Showing Films in Class: Copyright and Licensing

Recently, one of our students asked whether we could provide resources on the current legal rules for watching films in the classroom. Since our platform features a number of film suggestions and students easily engage with audio-visual material, we took this opportunity to navigate the muddy waters of screenings in schools in Germany.

There are uncontroversial cases of audio-visual content which teachers can show for educational purposes (no public advertising, no entrance fees) without issue according to both IPAU e.V., which represents the interests of the film industry, and German education authorities:

  • Using a DVD or stream with a special screening license (as available in Landesbildstellen and Medienzentren)
  • Working with selected scenes of up to 15% of any legal DVD or stream (cf. § 60a UrhG)
  • Showing expressly educational materials by public broadcasters (cf. § 47 UrhG)
  • Streaming documentaries provided with a special education license (cf. Netflix’s policy)
  • Using films and clips with a Creative Commons license
  • Attending a cinema screening
  • Holding a written permission of the copyright holder allowing a screening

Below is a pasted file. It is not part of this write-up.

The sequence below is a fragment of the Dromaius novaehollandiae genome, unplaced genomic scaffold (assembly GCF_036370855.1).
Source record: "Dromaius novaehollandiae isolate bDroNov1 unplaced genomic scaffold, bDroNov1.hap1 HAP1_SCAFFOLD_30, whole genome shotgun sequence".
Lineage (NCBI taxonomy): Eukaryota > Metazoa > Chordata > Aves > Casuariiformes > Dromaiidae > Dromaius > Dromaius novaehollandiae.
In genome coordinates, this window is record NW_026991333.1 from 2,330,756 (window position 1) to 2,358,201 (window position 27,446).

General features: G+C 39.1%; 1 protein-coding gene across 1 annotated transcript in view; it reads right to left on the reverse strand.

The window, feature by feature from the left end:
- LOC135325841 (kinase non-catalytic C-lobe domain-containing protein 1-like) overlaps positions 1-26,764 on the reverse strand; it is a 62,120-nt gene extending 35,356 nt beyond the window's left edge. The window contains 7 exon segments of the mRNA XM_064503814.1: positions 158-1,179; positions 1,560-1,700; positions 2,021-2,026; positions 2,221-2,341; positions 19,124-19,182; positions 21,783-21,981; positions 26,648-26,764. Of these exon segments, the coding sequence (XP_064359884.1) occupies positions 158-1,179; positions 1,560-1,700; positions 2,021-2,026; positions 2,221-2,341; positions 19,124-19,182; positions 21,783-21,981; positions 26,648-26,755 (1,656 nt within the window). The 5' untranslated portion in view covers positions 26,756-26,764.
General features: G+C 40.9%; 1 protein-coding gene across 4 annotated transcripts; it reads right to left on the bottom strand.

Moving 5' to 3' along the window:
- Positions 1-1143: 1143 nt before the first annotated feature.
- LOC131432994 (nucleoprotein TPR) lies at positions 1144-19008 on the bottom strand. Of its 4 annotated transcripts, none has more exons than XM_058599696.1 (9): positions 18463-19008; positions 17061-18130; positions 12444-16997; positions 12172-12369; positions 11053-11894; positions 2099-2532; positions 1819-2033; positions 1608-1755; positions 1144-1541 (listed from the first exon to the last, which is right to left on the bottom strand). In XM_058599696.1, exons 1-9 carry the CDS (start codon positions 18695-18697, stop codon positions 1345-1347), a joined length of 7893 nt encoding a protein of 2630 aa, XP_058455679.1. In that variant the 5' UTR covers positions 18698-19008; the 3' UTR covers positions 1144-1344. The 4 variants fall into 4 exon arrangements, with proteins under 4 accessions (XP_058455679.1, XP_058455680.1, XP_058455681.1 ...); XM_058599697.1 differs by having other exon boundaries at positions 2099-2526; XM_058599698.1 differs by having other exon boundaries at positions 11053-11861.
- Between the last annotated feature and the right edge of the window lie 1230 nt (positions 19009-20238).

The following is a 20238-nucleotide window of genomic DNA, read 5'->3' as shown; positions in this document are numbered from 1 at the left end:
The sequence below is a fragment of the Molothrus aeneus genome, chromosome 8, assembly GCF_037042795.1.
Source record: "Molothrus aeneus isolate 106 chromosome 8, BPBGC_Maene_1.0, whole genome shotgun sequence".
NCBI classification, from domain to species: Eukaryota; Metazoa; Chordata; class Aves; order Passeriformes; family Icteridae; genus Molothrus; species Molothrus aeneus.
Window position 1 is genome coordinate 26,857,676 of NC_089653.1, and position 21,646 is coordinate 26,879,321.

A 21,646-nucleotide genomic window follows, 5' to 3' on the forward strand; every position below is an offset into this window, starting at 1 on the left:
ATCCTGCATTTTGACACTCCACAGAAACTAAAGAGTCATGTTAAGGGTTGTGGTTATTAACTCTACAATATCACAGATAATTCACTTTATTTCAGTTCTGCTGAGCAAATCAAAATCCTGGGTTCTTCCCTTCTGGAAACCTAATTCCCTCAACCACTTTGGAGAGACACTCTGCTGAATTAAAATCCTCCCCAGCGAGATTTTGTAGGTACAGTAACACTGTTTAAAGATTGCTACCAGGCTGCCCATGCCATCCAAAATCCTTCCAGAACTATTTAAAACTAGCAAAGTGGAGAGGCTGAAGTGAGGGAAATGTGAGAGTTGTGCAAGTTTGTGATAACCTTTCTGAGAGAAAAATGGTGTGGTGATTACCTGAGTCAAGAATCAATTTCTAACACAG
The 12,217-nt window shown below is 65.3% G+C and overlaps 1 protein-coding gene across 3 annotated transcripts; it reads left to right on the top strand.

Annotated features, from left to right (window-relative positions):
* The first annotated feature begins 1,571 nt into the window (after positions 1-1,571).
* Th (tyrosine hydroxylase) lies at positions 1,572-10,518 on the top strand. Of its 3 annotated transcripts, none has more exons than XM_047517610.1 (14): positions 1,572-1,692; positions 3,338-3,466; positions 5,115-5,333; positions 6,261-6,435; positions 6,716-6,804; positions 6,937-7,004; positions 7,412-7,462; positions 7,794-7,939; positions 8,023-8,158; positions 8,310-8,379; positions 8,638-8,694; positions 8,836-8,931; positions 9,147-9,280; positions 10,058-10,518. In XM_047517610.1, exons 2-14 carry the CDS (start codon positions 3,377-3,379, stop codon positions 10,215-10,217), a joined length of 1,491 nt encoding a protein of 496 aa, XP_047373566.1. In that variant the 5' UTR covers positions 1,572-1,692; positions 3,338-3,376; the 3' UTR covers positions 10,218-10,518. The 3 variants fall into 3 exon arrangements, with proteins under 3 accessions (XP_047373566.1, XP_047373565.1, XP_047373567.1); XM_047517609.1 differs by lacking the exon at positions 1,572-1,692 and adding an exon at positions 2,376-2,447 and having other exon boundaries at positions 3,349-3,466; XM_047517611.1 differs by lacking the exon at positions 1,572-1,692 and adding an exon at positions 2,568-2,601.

Interest groups such as IPAU e.V. will often attempt to convince teachers that screening any off-the-shelf DVD or stream without a special licence is not permitted in classrooms at all. This is not entirely true, however, since German copyright law is generally understood to provide the option for non-public screenings (nicht-öffentlich). This adds the following option in addition to the above:

  • Using any legal DVD or stream as long as you are showing it to a particular group that regularly studies together (i.e. Klassen- or Kursverband in accordance with § 15 UrhG)

Any screening to students from more than one group (that regularly studies together) is not considered nicht-öffentlich any more and thus requires one of the more restrictive but uncontroversial options outlined above.

This outline is written up to the best of our knowledge at the time of publication, but it is not legally binding advice since we are not lawyers. Make sure you check the guidance provided by your education authority before you stream a video or show a film in your classroom.

Jonatan and Simon